JAMES MATHEWS grew up in Texas and now lives in Maryland. He is a graduate of the Johns Hopkins University Masters in Writing Program. His stories have appeared widely in journals including Florida Review, Carolina Quarterly, Northwest Review, and Pacific Review. He is at work on a novel.
KIMBERLY MEYER received a Pablo Neruda Prize for Poetry from Nimrod International. Her poems and essays can be found in Fourth Genre, Georgia Review, Natural Bridge, and other journals. A PhD candidate in creative writing at University of Houston, she lives in Houston with her husband and three daughters.
JAMES NORCLIFFE is poetry editor for Takahe in Christchurch, New Zealand. His fifth collection of poems, Along Blueskin Road, is forthcoming this year from Canterbury University Press. His work appears widely in American and British magazines.
SARA PENNINGTON is a native of West Virginia and a graduate of Marshall University and Ohio University. Her poems have appeared in La Petitie Zine, Nantahala, and Kestrel, and in the anthology Wild Sweet Notes II: More Great Poetry from West Virginia (Publisher’s Place, 2004). She lives in Tallahassee, Florida.
BENJAMIN PERCY is a visiting professor at Marquette University. He was the winner of the 2004 Idaho Review Editor’s Prize, and was among the winners of the Chicago Tribune’s 2002 Nelson Algren Award. His collection of stories, The Language of Elk, is forthcoming this year from Carnegie Mellon University Press.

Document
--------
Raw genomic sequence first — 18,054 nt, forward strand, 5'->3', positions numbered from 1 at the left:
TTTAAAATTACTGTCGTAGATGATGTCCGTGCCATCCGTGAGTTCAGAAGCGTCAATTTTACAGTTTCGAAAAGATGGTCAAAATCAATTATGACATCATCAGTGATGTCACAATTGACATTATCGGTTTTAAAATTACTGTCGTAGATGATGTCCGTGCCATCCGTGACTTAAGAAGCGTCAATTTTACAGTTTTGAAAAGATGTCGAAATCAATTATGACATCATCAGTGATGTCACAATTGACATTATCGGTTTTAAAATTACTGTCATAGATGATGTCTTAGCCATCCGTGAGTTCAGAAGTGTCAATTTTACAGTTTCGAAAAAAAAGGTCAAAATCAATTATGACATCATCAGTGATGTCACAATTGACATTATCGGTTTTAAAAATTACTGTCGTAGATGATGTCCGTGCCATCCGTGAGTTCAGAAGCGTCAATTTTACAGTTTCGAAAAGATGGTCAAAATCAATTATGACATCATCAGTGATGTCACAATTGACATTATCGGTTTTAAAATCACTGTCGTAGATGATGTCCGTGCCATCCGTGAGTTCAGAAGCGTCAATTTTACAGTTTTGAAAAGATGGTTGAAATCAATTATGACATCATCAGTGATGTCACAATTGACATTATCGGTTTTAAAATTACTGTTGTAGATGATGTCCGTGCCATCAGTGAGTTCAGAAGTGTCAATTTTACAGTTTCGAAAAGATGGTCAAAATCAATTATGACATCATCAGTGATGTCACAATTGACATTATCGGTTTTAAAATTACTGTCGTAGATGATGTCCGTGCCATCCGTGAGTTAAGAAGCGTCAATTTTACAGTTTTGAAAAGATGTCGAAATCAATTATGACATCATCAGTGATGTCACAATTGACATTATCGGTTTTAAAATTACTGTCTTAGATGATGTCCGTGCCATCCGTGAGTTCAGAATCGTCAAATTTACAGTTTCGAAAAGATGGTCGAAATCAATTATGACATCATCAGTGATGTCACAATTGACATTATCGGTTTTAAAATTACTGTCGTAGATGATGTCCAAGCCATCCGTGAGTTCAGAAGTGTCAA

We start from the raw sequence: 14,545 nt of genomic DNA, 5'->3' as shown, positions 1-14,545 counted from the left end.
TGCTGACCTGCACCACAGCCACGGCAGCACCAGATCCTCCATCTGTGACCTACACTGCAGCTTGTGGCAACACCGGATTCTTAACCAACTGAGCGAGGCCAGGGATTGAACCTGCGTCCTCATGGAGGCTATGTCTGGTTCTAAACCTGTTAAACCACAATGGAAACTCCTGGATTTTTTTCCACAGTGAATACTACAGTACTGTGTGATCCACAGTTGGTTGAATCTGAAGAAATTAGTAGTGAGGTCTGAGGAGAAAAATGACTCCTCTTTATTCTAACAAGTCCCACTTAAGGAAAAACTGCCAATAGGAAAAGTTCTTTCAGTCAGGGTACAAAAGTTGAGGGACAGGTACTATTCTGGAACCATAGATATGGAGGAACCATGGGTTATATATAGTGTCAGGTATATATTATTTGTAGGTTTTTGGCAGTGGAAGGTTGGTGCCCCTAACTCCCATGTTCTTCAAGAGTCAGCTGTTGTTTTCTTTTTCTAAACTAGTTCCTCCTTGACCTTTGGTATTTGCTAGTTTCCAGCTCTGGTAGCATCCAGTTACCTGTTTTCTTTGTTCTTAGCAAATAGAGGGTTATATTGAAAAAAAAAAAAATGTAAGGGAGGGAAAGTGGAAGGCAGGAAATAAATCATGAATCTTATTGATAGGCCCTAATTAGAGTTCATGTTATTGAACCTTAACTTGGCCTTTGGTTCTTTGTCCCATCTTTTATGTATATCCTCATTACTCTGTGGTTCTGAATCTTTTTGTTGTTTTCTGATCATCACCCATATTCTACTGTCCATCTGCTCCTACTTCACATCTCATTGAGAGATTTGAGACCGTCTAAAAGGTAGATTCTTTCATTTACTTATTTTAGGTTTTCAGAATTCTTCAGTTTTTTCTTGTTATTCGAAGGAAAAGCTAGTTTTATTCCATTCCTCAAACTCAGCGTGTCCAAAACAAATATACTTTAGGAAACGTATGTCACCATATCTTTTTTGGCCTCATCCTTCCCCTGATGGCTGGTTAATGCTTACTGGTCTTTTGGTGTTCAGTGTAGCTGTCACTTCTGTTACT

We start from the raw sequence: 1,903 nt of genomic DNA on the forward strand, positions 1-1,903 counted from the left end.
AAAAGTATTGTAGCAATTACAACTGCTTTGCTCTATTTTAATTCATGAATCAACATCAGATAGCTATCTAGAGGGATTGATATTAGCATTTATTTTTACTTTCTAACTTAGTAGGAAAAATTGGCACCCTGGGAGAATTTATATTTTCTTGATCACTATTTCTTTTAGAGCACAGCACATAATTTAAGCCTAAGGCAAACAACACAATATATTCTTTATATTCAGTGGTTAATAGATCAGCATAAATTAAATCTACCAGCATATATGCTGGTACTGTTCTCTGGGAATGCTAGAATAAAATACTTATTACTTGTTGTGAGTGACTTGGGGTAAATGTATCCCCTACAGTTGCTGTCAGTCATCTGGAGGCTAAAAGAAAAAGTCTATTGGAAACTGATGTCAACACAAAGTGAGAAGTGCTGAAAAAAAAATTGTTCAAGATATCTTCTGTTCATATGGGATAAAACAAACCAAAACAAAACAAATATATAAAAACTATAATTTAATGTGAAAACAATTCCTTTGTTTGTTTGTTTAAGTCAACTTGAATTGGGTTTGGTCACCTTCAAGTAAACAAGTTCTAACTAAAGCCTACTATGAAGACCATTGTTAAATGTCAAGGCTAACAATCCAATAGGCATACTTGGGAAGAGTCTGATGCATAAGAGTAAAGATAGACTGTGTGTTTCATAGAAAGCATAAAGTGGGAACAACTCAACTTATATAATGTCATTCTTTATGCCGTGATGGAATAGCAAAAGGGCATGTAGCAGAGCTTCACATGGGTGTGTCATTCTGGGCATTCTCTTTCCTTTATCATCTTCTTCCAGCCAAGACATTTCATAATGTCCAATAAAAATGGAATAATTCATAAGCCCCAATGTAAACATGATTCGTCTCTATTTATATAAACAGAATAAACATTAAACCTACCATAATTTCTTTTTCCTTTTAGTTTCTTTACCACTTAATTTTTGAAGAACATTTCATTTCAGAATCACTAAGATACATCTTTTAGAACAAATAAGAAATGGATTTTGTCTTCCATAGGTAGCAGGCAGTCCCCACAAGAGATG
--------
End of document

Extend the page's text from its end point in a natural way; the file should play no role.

W.T. PFEFFERLE spent the last year traveling the country while writing Poets on Place (Utah State University, 2005), a travel memoir and interview anthology featuring 62 American poets. His poems appear in such journals as North American Review, Carolina Quarterly, Mississippi Review, and Ohio Review.
ANDREA POTOS lives in Madison, Wisconsin, where she is a longtime bookseller at A Room of One’s Own Feminist Bookstore. She was recently awarded the 2004 James Hearst Poetry Prize from North American Review. Her poems appear in a number of magazines and anthologies, and her first full-length collection of poems will be published by Iris Press.
GLEN RETIEF grew up in a small Afrikaner village in rural north-eastern South Africa. His stories, essays, and novel excerpts have appeared in Massachusetts Review, Puerto del Sol, and Tribute. He is a PhD candidate in creative writing at Florida State University in Tallahassee, Florida, where he is at work on his first novel.
SIOBHÁN SCARRY is a recent graduate of the MFA Program at University of Montana where she served as fiction editor of CutBank. Her work has appeared in Jubilat, Mid-American Review, Phoebe, and other journals. She teaches humanities and creative writing in Northern California. She is completing her first book of short stories.
DAVID STARKEY has published more than 350 poems in literary magazines including American Scholar, Beloit Poetry Journal, Mid-American Review, and Poet Lore. He teaches at Santa Barbara City College and in the MFA program at Antioch University-Los Angeles. He is the author of a textbook, Poetry Writing: Theme and Variations (NTC, 1999).